“Your name’s not down, you’re not comin’ in”, so said an old rave tune and sadly it is exactly the situation this musicOMH scribe finds himself in on arrival at Camden’s Barfly. So after Klaxons’ manager has arrived and generously paid for my ticket, it is a stroke of cranky synchronicity when his young charges take to the stage and break straight into a cover of exactly that song: Kicks Like A Mule‘s The Bouncer.
Klaxons are a slightly unhinged four-piece with a love of shouty indie punk and an obsession with early nineties rave culture. This is reflected by a few lightstick-waggling fans, the odd blast of airhorn and the fact that one of the band members prefers to go by the name of Captain Strobe. If this all sounds like a horrible joke, the genius is in the execution and backed up by some strong material of their own. Part Supergrass, part Altern 8, part pilled-up punk pantomime, Klaxons seem to genuinely be enjoying themselves, rather than merely peddling post-modern irony, with frontman Jamie Reynolds looking like a possessed younger brother of Tim Burgess as he screeches at the crowd.
From the bass-driven jangle of Gravity’s Rainbow to the dancefloor squeal and manic electronic thrash of forthcoming single Atlantis To Interzone, they manage to prove they are more than a novelty act. Just when you begin to question what their distinguishing features are musically, a reminder comes in the form of another cover of a dance classic as they join rock and rave at the hip with a fantastic cover of Grace‘s Not Over Yet. Captain Strobe then leads the shouting for a bass-heavy, hard-rocking rumpus before taking a couple of dives off the stage to end.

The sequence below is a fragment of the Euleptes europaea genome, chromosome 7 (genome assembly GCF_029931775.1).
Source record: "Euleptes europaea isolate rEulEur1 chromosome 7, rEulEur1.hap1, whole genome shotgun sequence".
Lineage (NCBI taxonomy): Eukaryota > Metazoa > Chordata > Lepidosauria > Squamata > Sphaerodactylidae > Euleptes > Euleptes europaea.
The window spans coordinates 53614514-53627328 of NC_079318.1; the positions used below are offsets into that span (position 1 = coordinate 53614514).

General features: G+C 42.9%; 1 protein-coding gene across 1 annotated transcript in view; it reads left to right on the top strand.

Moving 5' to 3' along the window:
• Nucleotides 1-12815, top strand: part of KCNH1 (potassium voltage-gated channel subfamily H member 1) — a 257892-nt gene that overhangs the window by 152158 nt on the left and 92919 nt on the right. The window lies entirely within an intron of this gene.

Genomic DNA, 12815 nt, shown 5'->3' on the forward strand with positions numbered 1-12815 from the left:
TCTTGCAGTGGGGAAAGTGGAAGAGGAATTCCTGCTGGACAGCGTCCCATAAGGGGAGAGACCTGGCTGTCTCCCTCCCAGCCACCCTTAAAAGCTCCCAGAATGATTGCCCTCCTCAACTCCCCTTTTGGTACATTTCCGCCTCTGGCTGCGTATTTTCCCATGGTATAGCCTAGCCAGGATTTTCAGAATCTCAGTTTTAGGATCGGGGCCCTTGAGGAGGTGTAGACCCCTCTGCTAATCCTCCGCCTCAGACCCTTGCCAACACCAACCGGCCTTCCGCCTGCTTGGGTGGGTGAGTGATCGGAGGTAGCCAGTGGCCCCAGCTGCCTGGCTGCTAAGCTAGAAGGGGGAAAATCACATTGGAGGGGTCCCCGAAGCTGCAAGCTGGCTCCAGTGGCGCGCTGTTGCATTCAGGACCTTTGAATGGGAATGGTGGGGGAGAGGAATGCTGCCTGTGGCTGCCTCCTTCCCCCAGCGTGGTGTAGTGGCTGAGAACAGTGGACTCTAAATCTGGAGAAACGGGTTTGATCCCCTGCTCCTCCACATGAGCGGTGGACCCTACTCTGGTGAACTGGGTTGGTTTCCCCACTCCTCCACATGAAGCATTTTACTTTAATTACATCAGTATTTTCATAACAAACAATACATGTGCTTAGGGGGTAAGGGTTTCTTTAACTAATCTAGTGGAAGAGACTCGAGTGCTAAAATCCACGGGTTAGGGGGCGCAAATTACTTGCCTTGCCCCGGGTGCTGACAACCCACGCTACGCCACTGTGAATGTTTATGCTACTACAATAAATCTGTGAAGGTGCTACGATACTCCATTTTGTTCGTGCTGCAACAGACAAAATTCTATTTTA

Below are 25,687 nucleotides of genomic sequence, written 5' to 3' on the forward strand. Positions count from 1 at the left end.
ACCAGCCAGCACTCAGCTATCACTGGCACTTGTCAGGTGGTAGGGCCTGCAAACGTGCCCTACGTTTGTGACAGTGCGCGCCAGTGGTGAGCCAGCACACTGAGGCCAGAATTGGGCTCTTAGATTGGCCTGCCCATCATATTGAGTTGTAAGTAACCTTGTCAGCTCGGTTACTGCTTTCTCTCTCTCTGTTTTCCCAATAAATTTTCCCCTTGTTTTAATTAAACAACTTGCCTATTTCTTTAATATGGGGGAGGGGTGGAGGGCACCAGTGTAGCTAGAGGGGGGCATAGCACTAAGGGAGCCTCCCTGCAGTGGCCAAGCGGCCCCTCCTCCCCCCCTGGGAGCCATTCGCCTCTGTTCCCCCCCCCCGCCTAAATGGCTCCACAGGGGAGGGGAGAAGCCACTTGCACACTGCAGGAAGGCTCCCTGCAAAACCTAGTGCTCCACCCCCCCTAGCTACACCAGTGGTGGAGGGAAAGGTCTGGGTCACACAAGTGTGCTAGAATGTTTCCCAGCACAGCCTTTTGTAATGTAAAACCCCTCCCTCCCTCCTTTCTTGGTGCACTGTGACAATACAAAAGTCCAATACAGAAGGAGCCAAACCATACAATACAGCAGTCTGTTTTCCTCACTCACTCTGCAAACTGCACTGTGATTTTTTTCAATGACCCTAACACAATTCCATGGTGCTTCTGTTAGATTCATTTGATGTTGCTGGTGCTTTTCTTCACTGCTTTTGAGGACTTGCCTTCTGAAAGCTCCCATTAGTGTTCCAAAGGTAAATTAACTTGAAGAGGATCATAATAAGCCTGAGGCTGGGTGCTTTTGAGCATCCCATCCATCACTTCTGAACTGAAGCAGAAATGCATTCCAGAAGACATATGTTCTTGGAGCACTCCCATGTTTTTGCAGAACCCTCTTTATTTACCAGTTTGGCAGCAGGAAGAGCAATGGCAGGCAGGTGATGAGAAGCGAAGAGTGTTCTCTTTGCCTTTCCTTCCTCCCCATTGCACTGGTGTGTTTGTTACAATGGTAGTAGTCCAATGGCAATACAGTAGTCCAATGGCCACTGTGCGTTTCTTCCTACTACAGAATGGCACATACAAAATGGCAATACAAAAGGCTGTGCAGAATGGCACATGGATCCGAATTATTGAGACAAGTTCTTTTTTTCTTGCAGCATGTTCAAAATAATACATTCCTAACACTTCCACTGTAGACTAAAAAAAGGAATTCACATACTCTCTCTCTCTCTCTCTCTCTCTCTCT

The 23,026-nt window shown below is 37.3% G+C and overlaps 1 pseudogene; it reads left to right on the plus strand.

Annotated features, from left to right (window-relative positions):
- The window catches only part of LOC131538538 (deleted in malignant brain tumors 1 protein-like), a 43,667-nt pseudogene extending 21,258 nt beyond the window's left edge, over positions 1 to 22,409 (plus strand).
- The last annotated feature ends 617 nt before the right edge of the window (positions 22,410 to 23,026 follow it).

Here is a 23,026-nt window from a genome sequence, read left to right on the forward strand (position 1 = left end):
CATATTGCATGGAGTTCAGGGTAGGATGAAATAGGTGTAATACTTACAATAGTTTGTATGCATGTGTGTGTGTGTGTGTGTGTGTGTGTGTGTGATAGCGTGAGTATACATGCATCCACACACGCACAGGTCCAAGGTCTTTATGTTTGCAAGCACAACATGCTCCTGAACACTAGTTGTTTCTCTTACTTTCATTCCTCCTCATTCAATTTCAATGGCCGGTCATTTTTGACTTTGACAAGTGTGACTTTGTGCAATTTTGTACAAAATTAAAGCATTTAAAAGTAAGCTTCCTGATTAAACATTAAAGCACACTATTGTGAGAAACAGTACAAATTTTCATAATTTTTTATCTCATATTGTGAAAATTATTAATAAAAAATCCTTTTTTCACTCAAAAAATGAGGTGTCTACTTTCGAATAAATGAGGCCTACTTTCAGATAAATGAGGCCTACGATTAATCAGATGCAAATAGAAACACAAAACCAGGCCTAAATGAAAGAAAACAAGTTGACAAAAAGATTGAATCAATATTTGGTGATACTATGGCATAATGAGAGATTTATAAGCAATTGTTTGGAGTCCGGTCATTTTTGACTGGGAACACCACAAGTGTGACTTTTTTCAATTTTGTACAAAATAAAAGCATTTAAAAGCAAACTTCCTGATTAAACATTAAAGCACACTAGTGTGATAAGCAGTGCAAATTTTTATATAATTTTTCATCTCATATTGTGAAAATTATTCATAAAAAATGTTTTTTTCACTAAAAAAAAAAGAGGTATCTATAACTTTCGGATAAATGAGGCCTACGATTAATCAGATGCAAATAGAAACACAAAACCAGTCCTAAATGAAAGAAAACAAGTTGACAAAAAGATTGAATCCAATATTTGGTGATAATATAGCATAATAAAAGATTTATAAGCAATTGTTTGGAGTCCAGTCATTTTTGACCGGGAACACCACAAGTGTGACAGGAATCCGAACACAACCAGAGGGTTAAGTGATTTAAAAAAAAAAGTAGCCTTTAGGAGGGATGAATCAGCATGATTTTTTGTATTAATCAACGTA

While Klaxons certainly won’t please any chin-stroking musos they are all the better for it with their amphetamine-drenched performance focussed on energy and fun. Ones to watch in the sense that you really should try and see them even if it is just for curiosity’s sake.
With old hardcore rave hits playing between sets, this is not your normal night at the Barfly as is further evidenced by Joseph Mount’s brainchild Metronomy. Headlining with backing band The Food Groups, they look like a set of grown up Teletubbies with matching lights on their chests and produce a sound in Black Eye / Burnt Thumb of a bizarre, electric marching band full of machine-driven oompah. Following this up with a sax-led track loosely underpinned by the sort of hammersplatter beats usually preserved for glitchtronica acts, Metronomy provide an enjoyably mesmeric experience. Bright synthpop hooks and electro-rock eccentricity are enriched by a sense of humour that sees the band making bizarre pigeon-like noises one moment and strumming their guitars like banjos while performing synchronised dance moves the next.
As the crowd scream their appreciation, Mount says: “Please don’t embarrass us by asking for more As an encore, how many bands play a song they’ve already played?”. Not many, you imagine, but it proves just as infectious second time around, building to a mosh-inducing crescendo. A night of frantic, hedonistic bedlam where good music and fun were equally high on the agenda, just as it should be.